The industrial revolution which flourished in the 19th century was characterised by an abrupt technological development. However, in the aesthetic and artistic areas there appeared a romantic turn to past. Old stylistic trends were exploited and reinterpreted. Gothic style was especially appreciated. The furnishings of the church of St. Barbara in Radawnica from the second half of the 19th century was made in the Neogothic style. The reference to Gothic period came form emotional and aesthetic grounds: people looked for spirituality and mysticism in art, which was so characteristic for Middle Ages. Neogothic style was characterised by freedom in the use of the resource of Gothic forms connected with antique and even oriental motifs.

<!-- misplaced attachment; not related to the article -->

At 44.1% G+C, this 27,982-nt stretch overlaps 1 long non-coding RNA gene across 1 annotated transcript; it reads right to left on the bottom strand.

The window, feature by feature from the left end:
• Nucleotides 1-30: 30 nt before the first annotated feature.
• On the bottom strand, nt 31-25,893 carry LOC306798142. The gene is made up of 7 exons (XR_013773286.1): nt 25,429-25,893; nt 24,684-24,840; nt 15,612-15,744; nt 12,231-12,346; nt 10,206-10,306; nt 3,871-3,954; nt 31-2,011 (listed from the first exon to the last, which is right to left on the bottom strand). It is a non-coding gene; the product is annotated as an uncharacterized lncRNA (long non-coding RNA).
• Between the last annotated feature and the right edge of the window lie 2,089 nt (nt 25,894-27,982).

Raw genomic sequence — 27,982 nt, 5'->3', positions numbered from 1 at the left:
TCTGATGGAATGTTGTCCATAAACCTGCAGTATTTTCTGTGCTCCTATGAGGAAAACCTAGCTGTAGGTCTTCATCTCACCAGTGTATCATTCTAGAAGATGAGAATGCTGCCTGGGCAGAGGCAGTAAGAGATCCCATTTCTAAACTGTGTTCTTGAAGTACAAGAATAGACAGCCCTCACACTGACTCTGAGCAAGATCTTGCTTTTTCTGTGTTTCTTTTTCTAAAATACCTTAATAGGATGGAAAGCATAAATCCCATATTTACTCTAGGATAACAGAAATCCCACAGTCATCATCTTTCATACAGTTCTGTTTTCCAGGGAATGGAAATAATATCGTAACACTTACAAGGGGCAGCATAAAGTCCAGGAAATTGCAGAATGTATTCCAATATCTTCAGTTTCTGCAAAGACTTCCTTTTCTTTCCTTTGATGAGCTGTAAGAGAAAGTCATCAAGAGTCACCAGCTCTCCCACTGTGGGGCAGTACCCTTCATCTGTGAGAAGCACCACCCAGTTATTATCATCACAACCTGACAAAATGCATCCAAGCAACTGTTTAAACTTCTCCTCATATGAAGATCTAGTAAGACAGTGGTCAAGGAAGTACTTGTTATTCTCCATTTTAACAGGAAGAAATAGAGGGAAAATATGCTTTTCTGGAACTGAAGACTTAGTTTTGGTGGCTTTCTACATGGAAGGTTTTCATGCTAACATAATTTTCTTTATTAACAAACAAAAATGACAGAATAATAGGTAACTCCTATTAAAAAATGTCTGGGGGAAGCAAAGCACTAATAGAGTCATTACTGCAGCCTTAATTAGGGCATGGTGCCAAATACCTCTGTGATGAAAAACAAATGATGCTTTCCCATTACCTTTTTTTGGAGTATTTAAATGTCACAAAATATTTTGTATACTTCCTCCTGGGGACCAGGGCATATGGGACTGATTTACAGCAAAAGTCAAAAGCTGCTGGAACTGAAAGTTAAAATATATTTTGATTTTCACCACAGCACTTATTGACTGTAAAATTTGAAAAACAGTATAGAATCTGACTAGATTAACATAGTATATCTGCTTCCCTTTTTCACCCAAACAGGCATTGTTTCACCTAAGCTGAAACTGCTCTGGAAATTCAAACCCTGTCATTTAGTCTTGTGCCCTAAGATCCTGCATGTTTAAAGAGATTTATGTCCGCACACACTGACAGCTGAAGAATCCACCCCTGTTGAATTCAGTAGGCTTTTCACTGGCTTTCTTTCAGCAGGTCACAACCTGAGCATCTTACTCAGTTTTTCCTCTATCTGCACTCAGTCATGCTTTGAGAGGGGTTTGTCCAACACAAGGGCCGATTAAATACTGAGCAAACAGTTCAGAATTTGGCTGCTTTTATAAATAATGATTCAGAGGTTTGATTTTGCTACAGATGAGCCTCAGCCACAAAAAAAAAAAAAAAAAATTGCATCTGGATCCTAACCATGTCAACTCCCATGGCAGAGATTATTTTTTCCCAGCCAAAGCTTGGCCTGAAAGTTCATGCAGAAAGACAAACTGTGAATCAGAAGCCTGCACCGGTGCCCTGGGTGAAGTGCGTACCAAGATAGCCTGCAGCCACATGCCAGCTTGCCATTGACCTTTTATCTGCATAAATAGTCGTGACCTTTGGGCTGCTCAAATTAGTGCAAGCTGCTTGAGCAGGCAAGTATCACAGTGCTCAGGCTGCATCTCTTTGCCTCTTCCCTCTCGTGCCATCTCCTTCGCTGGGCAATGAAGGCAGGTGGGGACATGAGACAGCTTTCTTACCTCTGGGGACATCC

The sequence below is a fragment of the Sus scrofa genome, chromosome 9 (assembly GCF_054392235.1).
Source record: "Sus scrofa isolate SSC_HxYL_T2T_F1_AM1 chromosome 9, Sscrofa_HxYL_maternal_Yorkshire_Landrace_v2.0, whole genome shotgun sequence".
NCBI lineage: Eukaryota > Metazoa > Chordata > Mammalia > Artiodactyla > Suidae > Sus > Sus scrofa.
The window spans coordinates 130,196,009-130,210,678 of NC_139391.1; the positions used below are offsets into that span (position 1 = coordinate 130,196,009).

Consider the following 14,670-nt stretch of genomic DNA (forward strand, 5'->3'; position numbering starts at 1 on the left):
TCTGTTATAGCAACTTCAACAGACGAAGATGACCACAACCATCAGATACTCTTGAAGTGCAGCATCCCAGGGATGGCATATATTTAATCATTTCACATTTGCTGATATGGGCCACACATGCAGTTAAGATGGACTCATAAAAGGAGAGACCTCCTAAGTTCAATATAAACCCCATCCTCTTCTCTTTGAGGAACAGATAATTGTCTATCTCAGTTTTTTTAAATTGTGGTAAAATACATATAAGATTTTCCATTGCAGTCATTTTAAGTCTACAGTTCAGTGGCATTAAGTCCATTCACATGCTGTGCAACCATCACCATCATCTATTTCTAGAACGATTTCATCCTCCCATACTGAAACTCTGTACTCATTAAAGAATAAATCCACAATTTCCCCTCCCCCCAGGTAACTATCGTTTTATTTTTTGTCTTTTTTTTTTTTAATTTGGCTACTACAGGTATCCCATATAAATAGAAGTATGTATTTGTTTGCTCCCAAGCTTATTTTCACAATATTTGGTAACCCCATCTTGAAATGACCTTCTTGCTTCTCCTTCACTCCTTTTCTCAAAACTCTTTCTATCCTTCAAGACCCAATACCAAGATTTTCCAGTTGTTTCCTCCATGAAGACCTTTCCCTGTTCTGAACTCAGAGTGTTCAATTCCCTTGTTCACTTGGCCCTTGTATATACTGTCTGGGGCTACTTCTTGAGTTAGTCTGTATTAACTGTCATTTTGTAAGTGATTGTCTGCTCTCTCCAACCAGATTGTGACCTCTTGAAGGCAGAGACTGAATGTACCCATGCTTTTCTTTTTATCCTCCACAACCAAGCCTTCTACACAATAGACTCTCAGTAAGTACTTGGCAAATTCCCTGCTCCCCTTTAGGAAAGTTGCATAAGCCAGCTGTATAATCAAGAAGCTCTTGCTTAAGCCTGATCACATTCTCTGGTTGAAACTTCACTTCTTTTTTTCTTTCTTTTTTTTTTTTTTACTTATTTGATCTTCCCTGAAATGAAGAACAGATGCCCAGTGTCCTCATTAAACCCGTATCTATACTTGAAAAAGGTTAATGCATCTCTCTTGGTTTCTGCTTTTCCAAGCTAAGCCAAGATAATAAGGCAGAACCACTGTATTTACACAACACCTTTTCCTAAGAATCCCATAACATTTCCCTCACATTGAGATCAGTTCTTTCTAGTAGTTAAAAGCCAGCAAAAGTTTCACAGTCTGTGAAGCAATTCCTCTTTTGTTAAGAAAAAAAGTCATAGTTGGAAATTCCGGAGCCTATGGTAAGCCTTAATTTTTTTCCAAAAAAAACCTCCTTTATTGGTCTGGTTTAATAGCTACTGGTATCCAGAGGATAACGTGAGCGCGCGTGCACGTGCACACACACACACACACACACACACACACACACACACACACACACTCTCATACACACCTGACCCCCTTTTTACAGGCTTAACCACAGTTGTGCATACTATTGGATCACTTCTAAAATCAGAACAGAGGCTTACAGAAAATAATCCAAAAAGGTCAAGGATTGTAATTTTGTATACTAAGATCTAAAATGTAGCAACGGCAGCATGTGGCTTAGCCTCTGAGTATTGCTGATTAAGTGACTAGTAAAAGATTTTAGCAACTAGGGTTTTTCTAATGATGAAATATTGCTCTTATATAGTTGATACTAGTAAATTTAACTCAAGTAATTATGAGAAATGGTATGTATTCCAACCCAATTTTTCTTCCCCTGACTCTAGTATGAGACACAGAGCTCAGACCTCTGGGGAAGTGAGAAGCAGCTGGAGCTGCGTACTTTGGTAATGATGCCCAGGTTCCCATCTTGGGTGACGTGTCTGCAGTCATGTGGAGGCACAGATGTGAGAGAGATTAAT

Gothic style was imitated by the use of pointed arches, towering pinnacles, i.e. decorations which surmounted altars with ornamental floral motifs.
In the lower part of the altar a half-bodied, realistic bas-relief of the Last Supper was placed. The motif is also characteristic for Neogothic style – it marks out by the domination of realistic figural sculptures, which often pop up in Catholic and Protestant churches.
Procedures of the refining of altar materials are characteristic for this period. Among others, so called graining was used in order to imitate growth rings of timber, e.g. oak, and increase the value of pinewood which the altar was made of.